The ghost of Simón Bolívar still haunts Latin America.
That’s according to Alejandro Castrillón, a Kellogg Institute dissertation year fellow and a PhD candidate in political theory and international relations. His dissertation, “Simón Bolívar and the Reconfiguration of Modern Republicanism,” examines Bolivar’s political thought and how the Venezuelan statesman adapted European political philosophy for a Latin American context.
Bolívar led portions of Latin America to rebel against Spanish colonial rule and is considered the founding father of six Latin American nations: Venezuela, Bolivia, Ecuador, Colombia, Peru, and Panama. His unorthodox ideas combined elements of both republicanism and authoritarianism, and, nearly 200 years after his death, scholars continue to debate whether he was a liberator or tyrant.
Bolívar’s ideas influence governance in the region even today, with politicians using his writings to justify everything from an elimination of presidential term limits to the presence of a moral republican council in Venezuela.
“No one agrees on who this man was or the nature of his project,” said Castrillón, whose methodologies include text-mining, archival research, and close textual analysis of European philosophical texts alongside Bolívar’s writings.
He describes his research, including why he thinks Bolivar’s ideas were “uniquely modern,” below.
Your work evaluates two of Bolívar’s writings – the 1819 Angostura draft constitution for Venezuela and the 1826 Bolivian Constitution – in the historical context of 19th century Spanish America. Describe how the political and social climate of that time shaped Bolívar’s ideas.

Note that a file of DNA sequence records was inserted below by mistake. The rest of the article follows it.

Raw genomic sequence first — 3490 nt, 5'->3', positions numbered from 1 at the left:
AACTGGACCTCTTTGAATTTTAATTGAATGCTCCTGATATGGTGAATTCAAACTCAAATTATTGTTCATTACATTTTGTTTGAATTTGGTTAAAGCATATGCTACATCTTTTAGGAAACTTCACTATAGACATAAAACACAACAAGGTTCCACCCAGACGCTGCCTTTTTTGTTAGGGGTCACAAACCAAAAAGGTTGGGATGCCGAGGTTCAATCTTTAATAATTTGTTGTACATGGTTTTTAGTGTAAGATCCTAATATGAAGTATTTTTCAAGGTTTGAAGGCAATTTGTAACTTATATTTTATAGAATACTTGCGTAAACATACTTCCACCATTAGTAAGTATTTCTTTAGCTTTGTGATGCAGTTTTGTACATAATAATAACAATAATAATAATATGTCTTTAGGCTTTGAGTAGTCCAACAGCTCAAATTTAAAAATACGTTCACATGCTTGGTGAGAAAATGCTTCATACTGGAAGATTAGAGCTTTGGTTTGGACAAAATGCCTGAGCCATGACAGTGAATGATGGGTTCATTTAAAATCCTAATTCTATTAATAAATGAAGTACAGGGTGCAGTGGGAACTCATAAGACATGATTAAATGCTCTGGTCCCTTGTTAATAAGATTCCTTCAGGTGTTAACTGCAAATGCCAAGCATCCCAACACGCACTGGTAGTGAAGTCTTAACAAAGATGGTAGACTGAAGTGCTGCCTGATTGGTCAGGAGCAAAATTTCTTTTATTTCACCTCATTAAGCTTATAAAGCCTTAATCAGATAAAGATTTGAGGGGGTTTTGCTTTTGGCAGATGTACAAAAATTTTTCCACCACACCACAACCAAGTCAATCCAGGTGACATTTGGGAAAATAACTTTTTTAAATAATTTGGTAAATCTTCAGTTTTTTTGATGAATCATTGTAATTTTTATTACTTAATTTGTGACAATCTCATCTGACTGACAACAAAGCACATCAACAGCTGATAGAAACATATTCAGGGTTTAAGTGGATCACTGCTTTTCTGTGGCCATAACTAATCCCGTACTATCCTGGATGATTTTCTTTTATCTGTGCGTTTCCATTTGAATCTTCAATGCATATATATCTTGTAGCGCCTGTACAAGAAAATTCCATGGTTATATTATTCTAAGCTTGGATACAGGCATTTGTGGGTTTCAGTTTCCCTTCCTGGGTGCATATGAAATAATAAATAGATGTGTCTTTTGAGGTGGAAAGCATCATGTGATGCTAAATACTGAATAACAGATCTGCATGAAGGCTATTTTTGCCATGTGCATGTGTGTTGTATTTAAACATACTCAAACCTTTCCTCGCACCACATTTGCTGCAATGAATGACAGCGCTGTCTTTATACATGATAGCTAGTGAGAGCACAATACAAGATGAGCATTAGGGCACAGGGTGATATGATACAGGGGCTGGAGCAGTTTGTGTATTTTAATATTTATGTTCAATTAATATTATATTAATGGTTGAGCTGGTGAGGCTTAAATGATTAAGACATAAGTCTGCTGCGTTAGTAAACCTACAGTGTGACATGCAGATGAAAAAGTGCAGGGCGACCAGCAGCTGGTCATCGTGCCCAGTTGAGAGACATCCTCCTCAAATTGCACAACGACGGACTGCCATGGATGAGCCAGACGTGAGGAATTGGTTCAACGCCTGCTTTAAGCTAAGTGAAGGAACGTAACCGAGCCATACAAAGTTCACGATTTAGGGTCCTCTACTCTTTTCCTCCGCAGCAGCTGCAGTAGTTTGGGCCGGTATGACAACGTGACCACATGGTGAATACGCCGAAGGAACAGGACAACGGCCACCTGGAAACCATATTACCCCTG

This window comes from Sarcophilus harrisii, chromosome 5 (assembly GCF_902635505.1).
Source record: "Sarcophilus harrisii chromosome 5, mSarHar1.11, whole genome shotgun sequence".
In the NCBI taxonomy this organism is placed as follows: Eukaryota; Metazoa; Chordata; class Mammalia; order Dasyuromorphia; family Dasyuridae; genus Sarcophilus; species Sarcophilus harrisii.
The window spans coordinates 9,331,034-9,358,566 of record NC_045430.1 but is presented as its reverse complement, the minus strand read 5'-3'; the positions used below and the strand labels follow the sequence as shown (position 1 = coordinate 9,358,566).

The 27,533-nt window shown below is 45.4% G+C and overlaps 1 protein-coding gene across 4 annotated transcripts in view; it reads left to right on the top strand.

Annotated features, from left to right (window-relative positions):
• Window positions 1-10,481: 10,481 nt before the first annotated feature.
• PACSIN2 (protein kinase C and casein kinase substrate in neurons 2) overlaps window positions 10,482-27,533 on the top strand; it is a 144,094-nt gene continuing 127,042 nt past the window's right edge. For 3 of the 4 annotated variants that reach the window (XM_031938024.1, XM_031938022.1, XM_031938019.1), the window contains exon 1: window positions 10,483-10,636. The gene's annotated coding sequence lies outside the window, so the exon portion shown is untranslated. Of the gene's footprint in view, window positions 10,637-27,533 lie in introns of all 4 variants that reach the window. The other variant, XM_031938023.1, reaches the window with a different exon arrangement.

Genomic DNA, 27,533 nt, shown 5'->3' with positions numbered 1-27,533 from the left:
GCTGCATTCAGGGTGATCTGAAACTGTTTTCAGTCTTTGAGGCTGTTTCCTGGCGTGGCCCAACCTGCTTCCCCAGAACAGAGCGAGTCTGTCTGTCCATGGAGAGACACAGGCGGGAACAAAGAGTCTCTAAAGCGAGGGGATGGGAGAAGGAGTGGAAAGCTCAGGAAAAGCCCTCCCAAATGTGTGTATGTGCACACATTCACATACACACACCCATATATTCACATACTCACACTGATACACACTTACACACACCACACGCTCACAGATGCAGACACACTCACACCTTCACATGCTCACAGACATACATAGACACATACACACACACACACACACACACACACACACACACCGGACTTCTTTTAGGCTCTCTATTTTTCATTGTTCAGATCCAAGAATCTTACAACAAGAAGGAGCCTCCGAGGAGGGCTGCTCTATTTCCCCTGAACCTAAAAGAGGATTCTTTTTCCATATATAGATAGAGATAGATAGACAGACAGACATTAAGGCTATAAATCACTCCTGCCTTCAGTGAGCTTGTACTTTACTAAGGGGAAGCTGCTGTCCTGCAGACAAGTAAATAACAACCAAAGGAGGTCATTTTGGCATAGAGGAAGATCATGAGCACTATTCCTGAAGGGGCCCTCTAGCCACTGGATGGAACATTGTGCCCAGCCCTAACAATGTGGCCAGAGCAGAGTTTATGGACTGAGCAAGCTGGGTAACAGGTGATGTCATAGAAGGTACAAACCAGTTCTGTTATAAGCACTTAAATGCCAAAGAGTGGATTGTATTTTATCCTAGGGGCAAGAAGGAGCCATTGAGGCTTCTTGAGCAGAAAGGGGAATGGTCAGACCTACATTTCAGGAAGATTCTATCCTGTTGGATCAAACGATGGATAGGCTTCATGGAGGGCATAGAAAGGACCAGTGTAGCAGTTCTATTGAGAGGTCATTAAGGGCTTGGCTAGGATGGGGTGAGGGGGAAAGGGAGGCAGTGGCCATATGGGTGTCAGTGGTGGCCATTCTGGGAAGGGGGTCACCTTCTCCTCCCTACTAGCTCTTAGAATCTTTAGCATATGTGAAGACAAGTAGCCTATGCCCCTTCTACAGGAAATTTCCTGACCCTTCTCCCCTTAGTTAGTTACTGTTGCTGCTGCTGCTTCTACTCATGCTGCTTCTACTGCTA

Simón Bolívar’s two constitutional projects were shaped in large part by his grasp of European political philosophies and the need to adapt them to meet the circumstances facing Spanish America. Bolívar faced a diverse set of competing factors: an expansive territory, an entrenched regionalism among local elites, the standing of the Catholic Church in society, and the remains of Spain’s racial caste system.
To reconcile those challenges with the demands of a free government, which included protections for natural rights and balanced government powers, Bolívar devised new and unorthodox institutions. He eschewed simply importing ideal political types derived from European philosophy. In his eyes, the constitutional models for England, the United States, and France were unsuitable for the diverse peoples and needs of the Americas.
The end result of his two constitutional proposals is an amalgamation of different political priorities, some in tension with each other, though each seriously concerned with stabilizing order and embedding liberal principles in society. Today, far removed from Bolívar’s intellectual and historical context, we may judge his proposals with skepticism, both in terms of their historic efficacy and insofar as how they might have benefited the region rather than his self-aggrandizement. However, close attention to his writings reveals a cautious political project designed to bring about a gradual revolutionary change.